Excel

Excel is a remarkable piece of software. It is used by people from every walk of life. Whether you are developer, data scientist, statistician, analyst. You name it. You can have these wonderful tools that can spit out different kinds of data. Or have scripts to do complex calculations. But at the end of the day, you copy it to an excel workbook to send it off to someone or to do some simple tasks like extrapolation, sorting etc.

They even had to change a DNA naming convention due to a bug in Excel.

Excel is unbundling. SaaS like Airtable and Google sheets are the biggest of them. They connect a typical column-row sheet to the internet. Opening up lot more possibilities. And these services also connect to API services like Zapier. Making it possible to connect it to other applications to read, write or manipulate data.

Excel has a very peculiar architecture. Most pieces of software get more bloated with more features. However, the opposite is true for Excel. Over the years, the amount of features introduced strengthened and expanded it’s use-cases even more. That is a very hard thing to achieve in the software world.

Special Economic Zones

A special economic zone(SEZ) is a designated area in a country with special economic regulations to incentivize foreign direct investment. Usually these incentives are in the form of tax reductions, labour regulations, customs etc.

A SEZ became popular in the mid 20th century. The primary purpose were to attract foreign investments. Now they are being used to attract domestic investments and for eventually encouraging investments outside of the zone as well.

A second order outcome of having a special economic zone that attracts a lot of companies in the same geographical is the there are more chances of cross-pollination. In terms of employees, competence and technology. Synergies like having a large part of supply chains concentrated in a small area is attractive for businesses. It can save costs and both ends of the chain and improve the pace of innovation. A textbook example is the Shenzen Economic Zone. It really found the sweet spot for manufacturing electronic goods and soon dwarfed global supply chains.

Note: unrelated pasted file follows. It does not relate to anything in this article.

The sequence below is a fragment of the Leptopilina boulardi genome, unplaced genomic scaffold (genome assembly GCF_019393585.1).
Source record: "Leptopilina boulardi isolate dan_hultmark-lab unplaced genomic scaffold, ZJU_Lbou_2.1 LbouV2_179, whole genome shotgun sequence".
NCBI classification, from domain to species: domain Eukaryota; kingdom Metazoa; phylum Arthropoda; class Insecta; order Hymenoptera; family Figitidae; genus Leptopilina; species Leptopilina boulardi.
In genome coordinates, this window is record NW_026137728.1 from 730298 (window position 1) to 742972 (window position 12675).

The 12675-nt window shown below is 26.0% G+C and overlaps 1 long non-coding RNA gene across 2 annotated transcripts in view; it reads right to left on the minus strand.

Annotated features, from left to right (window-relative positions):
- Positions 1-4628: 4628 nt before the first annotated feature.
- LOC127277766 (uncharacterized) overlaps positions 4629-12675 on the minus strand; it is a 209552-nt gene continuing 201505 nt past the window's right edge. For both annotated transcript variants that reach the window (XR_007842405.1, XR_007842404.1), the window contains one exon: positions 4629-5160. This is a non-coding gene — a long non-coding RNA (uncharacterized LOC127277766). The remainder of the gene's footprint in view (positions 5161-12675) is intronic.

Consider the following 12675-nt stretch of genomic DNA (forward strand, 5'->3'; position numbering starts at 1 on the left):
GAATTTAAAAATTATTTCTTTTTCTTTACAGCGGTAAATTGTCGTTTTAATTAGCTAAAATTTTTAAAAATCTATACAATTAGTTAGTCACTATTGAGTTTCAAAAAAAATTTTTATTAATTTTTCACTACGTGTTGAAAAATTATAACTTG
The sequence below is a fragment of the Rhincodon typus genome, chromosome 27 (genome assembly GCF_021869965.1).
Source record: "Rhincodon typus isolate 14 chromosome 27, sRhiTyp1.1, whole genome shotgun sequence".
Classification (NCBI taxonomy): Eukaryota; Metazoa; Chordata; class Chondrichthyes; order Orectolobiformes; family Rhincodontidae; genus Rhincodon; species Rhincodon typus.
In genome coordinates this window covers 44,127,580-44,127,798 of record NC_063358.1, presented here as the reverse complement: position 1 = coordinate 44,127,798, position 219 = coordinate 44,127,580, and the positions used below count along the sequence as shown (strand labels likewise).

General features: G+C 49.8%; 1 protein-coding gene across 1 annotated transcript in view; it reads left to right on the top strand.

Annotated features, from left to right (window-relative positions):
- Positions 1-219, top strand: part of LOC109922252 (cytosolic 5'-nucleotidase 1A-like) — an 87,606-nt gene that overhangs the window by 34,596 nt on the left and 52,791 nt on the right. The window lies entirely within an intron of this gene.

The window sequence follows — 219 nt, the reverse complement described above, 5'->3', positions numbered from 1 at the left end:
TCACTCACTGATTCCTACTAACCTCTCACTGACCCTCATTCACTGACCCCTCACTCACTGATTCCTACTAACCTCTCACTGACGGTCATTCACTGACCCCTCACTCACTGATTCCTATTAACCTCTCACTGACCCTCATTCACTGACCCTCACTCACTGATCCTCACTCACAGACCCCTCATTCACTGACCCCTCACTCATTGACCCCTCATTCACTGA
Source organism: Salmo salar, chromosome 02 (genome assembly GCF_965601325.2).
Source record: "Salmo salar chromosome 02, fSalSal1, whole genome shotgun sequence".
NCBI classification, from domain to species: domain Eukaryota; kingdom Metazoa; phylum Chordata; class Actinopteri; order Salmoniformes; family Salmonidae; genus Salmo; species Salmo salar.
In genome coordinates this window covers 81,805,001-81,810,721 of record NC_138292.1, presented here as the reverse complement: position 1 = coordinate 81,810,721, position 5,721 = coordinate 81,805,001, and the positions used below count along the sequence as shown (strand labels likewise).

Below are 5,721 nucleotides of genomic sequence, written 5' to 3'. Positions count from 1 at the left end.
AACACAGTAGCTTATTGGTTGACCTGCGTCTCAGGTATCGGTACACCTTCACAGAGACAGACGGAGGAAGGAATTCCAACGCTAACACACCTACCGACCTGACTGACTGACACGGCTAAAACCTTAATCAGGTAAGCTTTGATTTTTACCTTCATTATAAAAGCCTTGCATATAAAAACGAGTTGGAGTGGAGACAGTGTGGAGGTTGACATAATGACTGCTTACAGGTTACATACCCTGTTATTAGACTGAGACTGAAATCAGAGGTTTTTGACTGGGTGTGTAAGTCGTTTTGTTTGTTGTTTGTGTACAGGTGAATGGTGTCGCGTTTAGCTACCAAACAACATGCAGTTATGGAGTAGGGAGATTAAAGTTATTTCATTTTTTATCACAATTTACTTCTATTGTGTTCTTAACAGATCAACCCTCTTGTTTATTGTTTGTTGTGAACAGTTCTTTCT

The economic activity from a SEZ usually spills over outside of the SEZ too. SEZ that are big enough can eventually have cities built around them to facilitate the labour market and provide better logistical support for the SEZ.

Barnum Effect

Barnum Effect, also known as Forer Effect, is the tendency to take general statements and interpret it from a personal point of view. A very common example where the Barnum Effect is exploited is in horoscopes and fortune telling. You can commonly see sentences like “When something good lands in our lap, we frequently fail to appreciate it, because we immediately begin the process of protecting, coveting, and ultimately hoarding our treasures.” This sentence can have different meaning because as we read it we relate it to our life experiences.

The more personal input you give in the process, even stronger is the effect. Personality tests like MBTI can seem more accurate then they are. Especially if it is combined with confirmation bias. If the tests, for any reason tells you something that you knew or wanted to be true. It is highly likely that you will believe it. People won’t believe or pay attention to general statements that are considered negative.

Internet Money

One use case that will for sure be filled with cryptocurrencies like Ethereum in the coming years is that of internet money.

Just like we had an era of web-first applications and shops, which then became mobile-first. Internet-first money is yet be fully realized. Money that is not tied to a physical entity per se, but at the same time can store and be a medium of exchange of value over the internet.

Money, Paypal credits, Credit are all good forms of value individual users or businesses use to transfer wealth between each other. This can be done via online too but the underlying mechanism is still tied to bank accounts and balance ledgers maintained by different banks. The internet only acts as a proxy for the transaction.

Internet money, on the other hand has the capability to sustain the transaction and it’s underlying mechanism end-to-end within the internet. Imagine if API’s wanted to exchange money and not users or businesses. Internet money would be the default way to do it.

By the looks of it, cryptocurrencies are the most poised to fill in this use-case.

Casey Neistat Work Ethic

The Casey Neistat work ethic is breaking down what ever you want to be better at into a chunk that can be performed every day. And then doing it every day. No excuses. No ifs. No what ifs. Just do it. Every single day.

He famously started daily vlogging to put an impetus on himself to film something everyday.

The secret sauce is keeping the daily task at the boundaries of your current ability. That provides enough motivation to work on it and get better but at the same time not too easy or boring.

This won’t be easy. Doing something hard deliberately requires discipline. 

WYSIATI

What you see is all there is.

Coined by Daniel Kahneman. Even though we like to think of ourselves as rational and objective human beings when making decision. The truth is that we are very well affected by our psychological biases and emotions.

WYSIATI is the bias that leads us to make judgements and conclusions with the information that is available to us. Without considering what other piece of information might be missing. We have the tendency to bend the pieces of the information jigsaw puzzle when some key parts might be missing. Our brain chooses the path of least resistance to form the big picture. It is a machine designed to jump to conclusions.